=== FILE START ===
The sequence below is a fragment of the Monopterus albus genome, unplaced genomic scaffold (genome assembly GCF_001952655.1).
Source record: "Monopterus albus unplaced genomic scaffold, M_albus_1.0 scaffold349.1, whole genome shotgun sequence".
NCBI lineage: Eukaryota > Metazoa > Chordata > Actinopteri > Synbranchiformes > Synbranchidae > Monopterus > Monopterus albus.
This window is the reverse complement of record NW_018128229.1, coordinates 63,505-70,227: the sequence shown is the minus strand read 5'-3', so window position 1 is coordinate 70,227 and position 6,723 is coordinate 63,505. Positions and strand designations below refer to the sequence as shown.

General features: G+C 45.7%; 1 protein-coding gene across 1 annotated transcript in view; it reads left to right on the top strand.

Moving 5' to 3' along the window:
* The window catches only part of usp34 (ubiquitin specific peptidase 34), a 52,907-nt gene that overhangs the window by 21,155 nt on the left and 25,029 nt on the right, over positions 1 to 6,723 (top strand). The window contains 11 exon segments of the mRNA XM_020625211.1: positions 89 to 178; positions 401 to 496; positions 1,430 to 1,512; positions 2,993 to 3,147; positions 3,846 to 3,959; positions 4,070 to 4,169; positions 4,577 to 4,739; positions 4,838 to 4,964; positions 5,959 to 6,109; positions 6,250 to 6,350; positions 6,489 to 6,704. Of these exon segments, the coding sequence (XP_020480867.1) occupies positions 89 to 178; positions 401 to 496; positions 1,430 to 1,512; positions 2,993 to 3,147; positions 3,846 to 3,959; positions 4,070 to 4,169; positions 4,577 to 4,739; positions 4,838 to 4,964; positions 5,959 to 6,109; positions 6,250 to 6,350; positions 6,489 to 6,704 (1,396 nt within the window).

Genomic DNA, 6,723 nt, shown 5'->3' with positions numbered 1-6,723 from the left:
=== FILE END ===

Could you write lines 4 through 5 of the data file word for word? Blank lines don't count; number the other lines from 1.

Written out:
This window is the reverse complement of record NW_018128229.1, coordinates 63,505-70,227: the sequence shown is the minus strand read 5'-3', so window position 1 is coordinate 70,227 and position 6,723 is coordinate 63,505. Positions and strand designations below refer to the sequence as shown.

General features: G+C 45.7%; 1 protein-coding gene across 1 annotated transcript in view; it reads left to right on the top strand.